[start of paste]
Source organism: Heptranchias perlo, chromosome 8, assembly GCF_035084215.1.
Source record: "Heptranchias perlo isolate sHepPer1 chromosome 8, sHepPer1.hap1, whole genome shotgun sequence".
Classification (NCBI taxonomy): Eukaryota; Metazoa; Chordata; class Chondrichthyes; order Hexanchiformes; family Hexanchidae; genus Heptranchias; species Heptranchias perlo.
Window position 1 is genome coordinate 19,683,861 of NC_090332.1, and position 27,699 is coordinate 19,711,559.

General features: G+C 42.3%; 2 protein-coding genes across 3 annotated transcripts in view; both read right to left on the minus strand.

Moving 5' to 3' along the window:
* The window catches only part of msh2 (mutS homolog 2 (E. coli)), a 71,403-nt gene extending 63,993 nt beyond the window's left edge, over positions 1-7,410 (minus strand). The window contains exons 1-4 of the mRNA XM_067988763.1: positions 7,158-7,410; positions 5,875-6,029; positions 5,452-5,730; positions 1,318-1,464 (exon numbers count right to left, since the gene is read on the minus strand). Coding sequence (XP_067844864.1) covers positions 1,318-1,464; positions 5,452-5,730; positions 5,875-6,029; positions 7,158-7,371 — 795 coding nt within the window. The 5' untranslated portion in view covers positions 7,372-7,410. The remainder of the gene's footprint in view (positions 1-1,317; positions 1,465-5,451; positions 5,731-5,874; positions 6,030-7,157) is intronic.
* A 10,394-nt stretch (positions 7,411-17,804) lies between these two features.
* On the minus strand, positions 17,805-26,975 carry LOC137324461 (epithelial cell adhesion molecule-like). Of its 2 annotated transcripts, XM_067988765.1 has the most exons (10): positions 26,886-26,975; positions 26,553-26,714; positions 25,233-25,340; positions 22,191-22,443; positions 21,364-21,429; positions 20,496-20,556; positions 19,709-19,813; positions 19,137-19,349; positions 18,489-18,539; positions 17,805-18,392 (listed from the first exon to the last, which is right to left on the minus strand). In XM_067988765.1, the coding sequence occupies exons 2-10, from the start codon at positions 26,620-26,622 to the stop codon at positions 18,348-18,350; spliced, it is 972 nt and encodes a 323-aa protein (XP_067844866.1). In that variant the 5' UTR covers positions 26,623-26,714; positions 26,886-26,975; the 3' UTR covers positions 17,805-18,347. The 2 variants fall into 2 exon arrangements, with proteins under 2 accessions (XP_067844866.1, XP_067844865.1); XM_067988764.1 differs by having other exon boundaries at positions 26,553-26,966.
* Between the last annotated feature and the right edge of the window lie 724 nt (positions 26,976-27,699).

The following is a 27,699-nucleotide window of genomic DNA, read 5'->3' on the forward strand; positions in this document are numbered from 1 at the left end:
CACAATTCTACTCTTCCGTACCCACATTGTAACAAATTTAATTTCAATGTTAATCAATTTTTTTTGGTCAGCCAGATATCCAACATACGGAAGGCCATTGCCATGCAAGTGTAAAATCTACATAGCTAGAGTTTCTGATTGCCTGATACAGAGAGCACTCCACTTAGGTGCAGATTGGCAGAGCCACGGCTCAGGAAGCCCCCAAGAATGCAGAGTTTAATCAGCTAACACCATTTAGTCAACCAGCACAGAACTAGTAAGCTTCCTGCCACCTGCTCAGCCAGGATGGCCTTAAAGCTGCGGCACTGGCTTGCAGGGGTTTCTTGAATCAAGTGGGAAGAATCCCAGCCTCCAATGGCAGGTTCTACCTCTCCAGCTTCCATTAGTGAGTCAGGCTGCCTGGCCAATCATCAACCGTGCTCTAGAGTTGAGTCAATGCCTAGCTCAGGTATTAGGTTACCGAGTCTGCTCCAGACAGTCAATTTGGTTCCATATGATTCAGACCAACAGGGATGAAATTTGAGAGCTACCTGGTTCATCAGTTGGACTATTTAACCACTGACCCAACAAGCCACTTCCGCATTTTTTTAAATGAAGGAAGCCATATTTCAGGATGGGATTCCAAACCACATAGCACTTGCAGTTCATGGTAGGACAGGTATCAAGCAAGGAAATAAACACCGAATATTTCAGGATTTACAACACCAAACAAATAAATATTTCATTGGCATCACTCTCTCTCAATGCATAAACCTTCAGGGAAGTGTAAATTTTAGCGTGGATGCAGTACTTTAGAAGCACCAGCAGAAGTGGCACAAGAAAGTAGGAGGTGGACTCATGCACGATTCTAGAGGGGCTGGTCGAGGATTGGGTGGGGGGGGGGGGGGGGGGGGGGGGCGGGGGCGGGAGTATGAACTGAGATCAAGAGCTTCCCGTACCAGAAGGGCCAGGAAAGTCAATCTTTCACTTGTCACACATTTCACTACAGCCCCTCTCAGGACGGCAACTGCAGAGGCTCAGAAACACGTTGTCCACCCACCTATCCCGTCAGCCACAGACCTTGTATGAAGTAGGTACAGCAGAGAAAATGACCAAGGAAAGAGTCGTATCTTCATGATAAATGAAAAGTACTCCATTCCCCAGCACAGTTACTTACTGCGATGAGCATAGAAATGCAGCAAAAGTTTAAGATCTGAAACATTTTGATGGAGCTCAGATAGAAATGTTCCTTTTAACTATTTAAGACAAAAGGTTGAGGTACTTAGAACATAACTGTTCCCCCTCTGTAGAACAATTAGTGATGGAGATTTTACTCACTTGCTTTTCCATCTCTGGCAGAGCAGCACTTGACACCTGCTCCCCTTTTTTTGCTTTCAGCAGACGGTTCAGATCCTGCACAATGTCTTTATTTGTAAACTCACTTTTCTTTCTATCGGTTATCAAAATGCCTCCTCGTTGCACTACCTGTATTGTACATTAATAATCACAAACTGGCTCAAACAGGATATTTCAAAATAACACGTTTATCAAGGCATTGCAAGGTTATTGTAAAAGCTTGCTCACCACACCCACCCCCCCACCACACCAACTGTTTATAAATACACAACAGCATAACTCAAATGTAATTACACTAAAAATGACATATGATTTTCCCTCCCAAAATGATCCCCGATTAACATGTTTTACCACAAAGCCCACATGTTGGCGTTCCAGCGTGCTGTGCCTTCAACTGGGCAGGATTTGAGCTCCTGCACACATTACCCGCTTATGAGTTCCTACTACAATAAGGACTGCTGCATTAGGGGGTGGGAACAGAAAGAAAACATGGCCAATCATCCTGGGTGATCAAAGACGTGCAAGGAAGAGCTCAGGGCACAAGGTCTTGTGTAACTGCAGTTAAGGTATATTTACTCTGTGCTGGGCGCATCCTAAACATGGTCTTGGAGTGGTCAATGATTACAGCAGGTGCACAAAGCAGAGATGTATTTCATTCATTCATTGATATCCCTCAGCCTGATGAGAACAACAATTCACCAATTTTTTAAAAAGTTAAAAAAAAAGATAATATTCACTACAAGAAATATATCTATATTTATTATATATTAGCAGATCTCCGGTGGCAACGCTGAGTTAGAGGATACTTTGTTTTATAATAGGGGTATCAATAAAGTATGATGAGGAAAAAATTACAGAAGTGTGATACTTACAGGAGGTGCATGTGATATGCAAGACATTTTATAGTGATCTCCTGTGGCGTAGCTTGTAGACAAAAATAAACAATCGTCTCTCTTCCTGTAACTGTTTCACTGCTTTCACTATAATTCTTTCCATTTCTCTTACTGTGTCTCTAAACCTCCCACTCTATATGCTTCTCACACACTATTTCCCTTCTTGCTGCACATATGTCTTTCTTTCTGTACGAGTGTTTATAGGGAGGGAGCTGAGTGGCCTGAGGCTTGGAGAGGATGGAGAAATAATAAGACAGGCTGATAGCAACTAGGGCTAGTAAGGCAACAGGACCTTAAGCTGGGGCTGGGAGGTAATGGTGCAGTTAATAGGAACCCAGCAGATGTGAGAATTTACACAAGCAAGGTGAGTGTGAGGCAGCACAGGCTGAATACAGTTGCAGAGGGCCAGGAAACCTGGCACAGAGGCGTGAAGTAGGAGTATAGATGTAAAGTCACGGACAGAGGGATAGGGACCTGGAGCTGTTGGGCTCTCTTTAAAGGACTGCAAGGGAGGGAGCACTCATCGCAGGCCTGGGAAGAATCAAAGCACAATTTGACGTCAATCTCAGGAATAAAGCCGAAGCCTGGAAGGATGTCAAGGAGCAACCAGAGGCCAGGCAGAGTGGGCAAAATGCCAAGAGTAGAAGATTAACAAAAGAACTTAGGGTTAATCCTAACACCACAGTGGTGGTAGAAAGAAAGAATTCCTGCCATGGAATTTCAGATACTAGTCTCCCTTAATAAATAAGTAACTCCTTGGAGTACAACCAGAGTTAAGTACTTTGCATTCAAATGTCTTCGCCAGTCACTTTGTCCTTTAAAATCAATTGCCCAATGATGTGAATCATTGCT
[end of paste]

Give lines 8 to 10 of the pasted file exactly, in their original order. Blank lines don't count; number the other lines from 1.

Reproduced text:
* A 10,394-nt stretch (positions 7,411-17,804) lies between these two features.
* On the minus strand, positions 17,805-26,975 carry LOC137324461 (epithelial cell adhesion molecule-like). Of its 2 annotated transcripts, XM_067988765.1 has the most exons (10): positions 26,886-26,975; positions 26,553-26,714; positions 25,233-25,340; positions 22,191-22,443; positions 21,364-21,429; positions 20,496-20,556; positions 19,709-19,813; positions 19,137-19,349; positions 18,489-18,539; positions 17,805-18,392 (listed from the first exon to the last, which is right to left on the minus strand). In XM_067988765.1, the coding sequence occupies exons 2-10, from the start codon at positions 26,620-26,622 to the stop codon at positions 18,348-18,350; spliced, it is 972 nt and encodes a 323-aa protein (XP_067844866.1). In that variant the 5' UTR covers positions 26,623-26,714; positions 26,886-26,975; the 3' UTR covers positions 17,805-18,347. The 2 variants fall into 2 exon arrangements, with proteins under 2 accessions (XP_067844866.1, XP_067844865.1); XM_067988764.1 differs by having other exon boundaries at positions 26,553-26,966.
* Between the last annotated feature and the right edge of the window lie 724 nt (positions 26,976-27,699).